My method was thus to use the bookends of the GPM and EBITDA Margin averages. I applied the averages for a 5-year model with no variations, with the belief that over these 5 years that at each scenario's level, DMND would achieve the results. I also assumed a WACC of 9.96% by adding in subjective premiums and a higher beta of 1.2 to account for the associated risks with DMND. Without adding in the subjective premiums, by the CAPM method, DMND would only have a cost of capital of 6.96%. This does not seem correct to use given the inherent risks. For terminal values, I used the EV/Revenue approach based on the last year. The average EV/Revenue value was 0.99x, with a standard deviation of 0.05x. This gives a range of 0.89x to 1.09x with 95% confidence due to the central limit theorem of normality with a large sample size. The terminal values ranged from $981M (which is what EV is about currently) to $1.24B.
Revenue was obtained using category growth, the major assumption that the five brands discussed in the previous article were roughly 86.33% of total sales given historical data (and 85% and 87.66% for the other scenarios), a retail margin of 35% (giving DMND 65% of sales, aka "net sales"), and that DMND will pay down debt with at least 75% of the FCF generated over the next 5 years. The results for this bookend method are shown below:
Interestingly enough, combining it with the corrected sum-of-the-parts valuation from the original article, produces similar results on a sum-of-the-parts basis:
The bookend price range is shown here, with similar results using both methods:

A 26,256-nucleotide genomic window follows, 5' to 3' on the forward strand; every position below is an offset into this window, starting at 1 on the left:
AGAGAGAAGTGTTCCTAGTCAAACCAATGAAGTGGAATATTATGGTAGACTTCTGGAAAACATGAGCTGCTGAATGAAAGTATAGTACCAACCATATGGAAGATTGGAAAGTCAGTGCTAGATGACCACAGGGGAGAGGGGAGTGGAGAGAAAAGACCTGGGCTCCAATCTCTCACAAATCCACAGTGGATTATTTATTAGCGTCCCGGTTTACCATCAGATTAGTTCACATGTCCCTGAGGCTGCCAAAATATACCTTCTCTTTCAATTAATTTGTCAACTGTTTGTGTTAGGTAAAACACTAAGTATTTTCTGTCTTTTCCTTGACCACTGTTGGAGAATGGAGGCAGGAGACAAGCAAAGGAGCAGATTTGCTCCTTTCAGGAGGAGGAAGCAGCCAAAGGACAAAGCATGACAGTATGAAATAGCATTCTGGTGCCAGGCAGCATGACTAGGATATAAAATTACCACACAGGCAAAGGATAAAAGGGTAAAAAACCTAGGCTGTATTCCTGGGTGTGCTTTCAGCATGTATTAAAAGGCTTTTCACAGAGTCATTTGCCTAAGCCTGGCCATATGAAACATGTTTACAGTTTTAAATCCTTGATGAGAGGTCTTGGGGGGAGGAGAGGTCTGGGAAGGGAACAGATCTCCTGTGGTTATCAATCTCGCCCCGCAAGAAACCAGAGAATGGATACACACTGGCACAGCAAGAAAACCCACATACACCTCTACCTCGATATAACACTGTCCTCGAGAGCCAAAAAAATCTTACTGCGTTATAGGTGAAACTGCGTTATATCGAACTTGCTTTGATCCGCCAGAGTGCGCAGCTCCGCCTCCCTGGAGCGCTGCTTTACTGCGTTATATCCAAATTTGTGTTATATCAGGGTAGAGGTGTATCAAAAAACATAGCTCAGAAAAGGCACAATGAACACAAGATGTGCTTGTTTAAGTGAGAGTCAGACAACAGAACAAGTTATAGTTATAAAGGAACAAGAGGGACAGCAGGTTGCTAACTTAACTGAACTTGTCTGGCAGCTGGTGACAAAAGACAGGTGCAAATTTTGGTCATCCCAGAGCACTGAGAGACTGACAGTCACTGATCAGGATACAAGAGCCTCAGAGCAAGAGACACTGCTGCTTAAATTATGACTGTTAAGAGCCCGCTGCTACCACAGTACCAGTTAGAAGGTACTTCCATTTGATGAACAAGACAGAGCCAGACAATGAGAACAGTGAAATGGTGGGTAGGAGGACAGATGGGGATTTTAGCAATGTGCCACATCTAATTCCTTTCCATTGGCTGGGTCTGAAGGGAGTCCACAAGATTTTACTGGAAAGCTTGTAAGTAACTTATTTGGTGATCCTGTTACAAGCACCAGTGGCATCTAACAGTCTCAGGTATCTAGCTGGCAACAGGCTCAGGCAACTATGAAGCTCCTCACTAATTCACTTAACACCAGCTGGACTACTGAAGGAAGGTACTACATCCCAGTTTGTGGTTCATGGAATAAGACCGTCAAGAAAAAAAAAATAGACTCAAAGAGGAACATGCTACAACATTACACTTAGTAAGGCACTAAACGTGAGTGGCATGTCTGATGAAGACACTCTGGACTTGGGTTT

In other words, between $20.50 to $28 is what I consider the "bookends" for where DMND should be valued at. Does it matter exactly where it will trade at within that range? No, because given the closing price of $17.56 on March 8, 2013, the bear case provides a return much greater than the cost of capital (16.8% vs. 10%). With DMND's short interest higher than most companies, if results are good enough, there could be a short squeeze. Hopefully, more insight is given on DMND's Q2 earnings call on March 11, 2013 that reiterates something similar to what is being described here. If DMND is able to generate the necessary cash flow to pay off the loan coming due, I think DMND could reinstate its dividend policy in 2016. This is because it will have a stable capital structure, enough cash flow to pay a dividend, no major debt maturity coming due, and the fact that most food manufacturers pay a dividend.
The major risks to my range include:
- DMND having a secondary issue of stock. This is a situation that has not been mentioned but could be needed to finance the maturity debt. This will further dilute shareholders' interest but would create a healthier balance sheet with less debt.
- Oaktree or a private firm acquiring DMND. I've said many times that DMND has value to it. With low interest rates, a PE firm could pick up DMND for potential return down the road via a LBO. The current management team has experience with LBOs. One of the best things that this company could do would be to get off of Wall Street for a few years, de-leverage, and come back with a stronger balance sheet. Despite this not being Oaktree's typical model, it provides an enticing opportunity.
- DMND not generating enough cash flow to pay back the debt.
- DMND sales faltering or increasing significantly.
- The market's continued ignorance of the power of DMND's brands.
- The margins used in the analysis not being the far-end bookends. In other words, margins going beyond the ranges given above.
Disclosure: I am long DMND. I wrote this article myself, and it expresses my own opinions. I am not receiving compensation for it (other than from Seeking Alpha). I have no business relationship with any company whose stock is mentioned in this article.